In Tomorrow's Elections, Follow the Money About $120 million has been spent on nine ballot propositions collectively, with most of the money often coming from just one side. They're all initiatives, which means that special interests put them on the ballot. Kim Alexander and Bob Stern remind us what the measures would do and where the money's coming from. The Superintendent of Public Instruction is a statewide office that gets little attention in a year when the races for Governor and US Senator crowd out almost everything else in the room. In an odd arrangement, the elected Superintendent carries out policies set by the Governor's appointed Board of Education . Jack O'Connell is termed out after eight years, and the candidates for this nonpartisan office are both Democrats, Assemblyman Tom Torlakson and former school superintendent Larry Aceves . Howard Blume has covered the race for the LA Times . Ken Ofgang if Metropolitan News-Enterprise updates us on the judgeships on the ballot, which hardly see any campaign spending at all. And it just wouldn't be WWLA? on election eve if we didn't talk slate slate mailers with Allan Hoffenblum, who co-edits the most authoritative running account of legislative and Congressional elections, the California Target Book.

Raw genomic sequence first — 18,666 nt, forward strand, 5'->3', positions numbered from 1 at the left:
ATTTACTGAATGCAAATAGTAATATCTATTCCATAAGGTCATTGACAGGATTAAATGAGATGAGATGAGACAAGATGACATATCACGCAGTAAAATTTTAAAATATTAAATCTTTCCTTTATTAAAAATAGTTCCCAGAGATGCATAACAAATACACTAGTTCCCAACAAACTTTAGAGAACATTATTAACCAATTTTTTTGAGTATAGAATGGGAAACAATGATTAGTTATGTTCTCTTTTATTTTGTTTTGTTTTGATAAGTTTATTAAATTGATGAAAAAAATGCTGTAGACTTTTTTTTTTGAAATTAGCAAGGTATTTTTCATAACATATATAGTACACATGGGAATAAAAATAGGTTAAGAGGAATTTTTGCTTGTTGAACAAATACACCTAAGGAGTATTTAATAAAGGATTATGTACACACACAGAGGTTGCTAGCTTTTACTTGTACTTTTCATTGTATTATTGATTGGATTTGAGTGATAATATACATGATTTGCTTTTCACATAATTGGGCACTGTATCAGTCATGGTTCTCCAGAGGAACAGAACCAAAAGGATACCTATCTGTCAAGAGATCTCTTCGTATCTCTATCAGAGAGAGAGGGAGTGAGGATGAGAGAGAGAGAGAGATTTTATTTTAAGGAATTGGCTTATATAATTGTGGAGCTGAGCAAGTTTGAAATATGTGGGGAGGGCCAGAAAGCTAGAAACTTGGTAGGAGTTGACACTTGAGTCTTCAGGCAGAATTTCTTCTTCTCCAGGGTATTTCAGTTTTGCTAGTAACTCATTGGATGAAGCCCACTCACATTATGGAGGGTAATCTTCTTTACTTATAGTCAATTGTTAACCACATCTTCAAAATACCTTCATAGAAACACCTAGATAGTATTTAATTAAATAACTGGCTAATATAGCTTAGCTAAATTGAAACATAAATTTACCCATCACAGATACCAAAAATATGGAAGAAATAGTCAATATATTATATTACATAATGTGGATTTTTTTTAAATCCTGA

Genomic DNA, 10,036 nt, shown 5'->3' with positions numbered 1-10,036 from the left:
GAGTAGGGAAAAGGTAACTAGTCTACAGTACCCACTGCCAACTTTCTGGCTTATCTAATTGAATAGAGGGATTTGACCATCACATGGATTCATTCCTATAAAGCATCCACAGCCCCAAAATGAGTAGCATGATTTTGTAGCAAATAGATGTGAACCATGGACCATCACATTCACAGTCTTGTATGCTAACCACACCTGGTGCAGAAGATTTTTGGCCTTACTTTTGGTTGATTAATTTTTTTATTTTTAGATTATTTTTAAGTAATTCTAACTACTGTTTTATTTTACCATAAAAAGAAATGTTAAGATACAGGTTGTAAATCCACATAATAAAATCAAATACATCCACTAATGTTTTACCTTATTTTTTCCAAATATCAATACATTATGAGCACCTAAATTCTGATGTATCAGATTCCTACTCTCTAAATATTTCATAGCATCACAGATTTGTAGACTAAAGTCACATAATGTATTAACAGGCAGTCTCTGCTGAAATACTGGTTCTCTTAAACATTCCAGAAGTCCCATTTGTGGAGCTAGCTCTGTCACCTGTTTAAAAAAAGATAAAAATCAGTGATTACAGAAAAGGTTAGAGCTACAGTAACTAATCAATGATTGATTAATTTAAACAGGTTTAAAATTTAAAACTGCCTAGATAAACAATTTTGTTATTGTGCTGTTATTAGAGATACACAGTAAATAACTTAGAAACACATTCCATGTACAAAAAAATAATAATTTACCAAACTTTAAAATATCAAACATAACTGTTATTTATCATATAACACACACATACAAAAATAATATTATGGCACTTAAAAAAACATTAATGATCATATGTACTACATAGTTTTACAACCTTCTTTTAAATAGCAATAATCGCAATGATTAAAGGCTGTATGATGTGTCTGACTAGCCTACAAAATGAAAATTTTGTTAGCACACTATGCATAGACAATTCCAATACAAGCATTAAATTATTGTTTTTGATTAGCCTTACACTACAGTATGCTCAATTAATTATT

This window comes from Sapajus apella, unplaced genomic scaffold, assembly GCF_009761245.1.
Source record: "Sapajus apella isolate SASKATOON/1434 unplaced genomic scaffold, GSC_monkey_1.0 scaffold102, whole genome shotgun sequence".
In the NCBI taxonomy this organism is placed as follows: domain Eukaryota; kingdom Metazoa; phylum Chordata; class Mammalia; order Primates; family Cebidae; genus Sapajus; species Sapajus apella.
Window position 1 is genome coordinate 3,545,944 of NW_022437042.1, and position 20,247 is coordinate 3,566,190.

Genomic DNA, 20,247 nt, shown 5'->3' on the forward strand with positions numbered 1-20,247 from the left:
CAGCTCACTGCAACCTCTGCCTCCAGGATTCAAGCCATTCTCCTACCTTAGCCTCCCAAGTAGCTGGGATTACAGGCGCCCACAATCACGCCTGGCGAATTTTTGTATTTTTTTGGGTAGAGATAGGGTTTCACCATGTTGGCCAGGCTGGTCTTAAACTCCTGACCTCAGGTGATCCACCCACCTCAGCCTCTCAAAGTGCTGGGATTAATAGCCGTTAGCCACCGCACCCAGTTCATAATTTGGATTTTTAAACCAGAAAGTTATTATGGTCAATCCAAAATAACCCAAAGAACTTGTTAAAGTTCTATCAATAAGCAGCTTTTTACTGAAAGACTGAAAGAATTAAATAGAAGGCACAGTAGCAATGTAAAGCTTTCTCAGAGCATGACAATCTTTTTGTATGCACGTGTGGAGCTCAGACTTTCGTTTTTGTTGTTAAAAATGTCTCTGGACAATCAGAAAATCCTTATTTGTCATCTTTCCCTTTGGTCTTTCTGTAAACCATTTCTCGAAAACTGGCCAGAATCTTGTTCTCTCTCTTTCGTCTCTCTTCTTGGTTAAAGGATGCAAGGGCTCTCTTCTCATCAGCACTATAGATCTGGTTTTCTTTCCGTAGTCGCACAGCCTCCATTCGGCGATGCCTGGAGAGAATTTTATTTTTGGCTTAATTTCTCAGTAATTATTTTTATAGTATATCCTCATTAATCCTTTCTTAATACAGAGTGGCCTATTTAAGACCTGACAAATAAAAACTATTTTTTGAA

Campaign Spending: Trial Lawyers and the Insurance Industry California's Insurance Commissioner is an elected official who overseas a $124 billion market of automobile, home and life insurance. Federal healthcare reform could provide even more power to Sacramento Democrat Dave Jones or Mike Villines of Fresno. Ten years ago, Republican Insurance Commissioner Chuck Quakenbush was run out of California. After taking $8 million in campaign contributions from the insurance industry, he allowed victims of the Northridge earthquake to get far less than they were entitled to. Jones and Villines, both termed-out assembly members running to be Commissioner, have said they won't take insurance-company money. Both claim to be pro-consumer, but their attitudes toward new regulations on health insurance are starkly different.
Ballot-Box Budgeting on the November Ballot Proposition 21 would establish an $18 surcharge on vehicles when they’re registered every year, commercial vehicles and trailers excepted. The fee would raise $500 million a year to be spent on 278 state parks. The purpose of Prop 22 is to prevent the state from seizing money earmarked for cities, counties and various transportation projects and spending it instead on state services. Prop 21 is an initiative statute which could be changed. Prop 22 is a constitutional amendment, which could only be changed by the voters. Both are examples of what’s called “ballot-box budgeting” because they would limit the discretion of elected officials to spend money as circumstances require.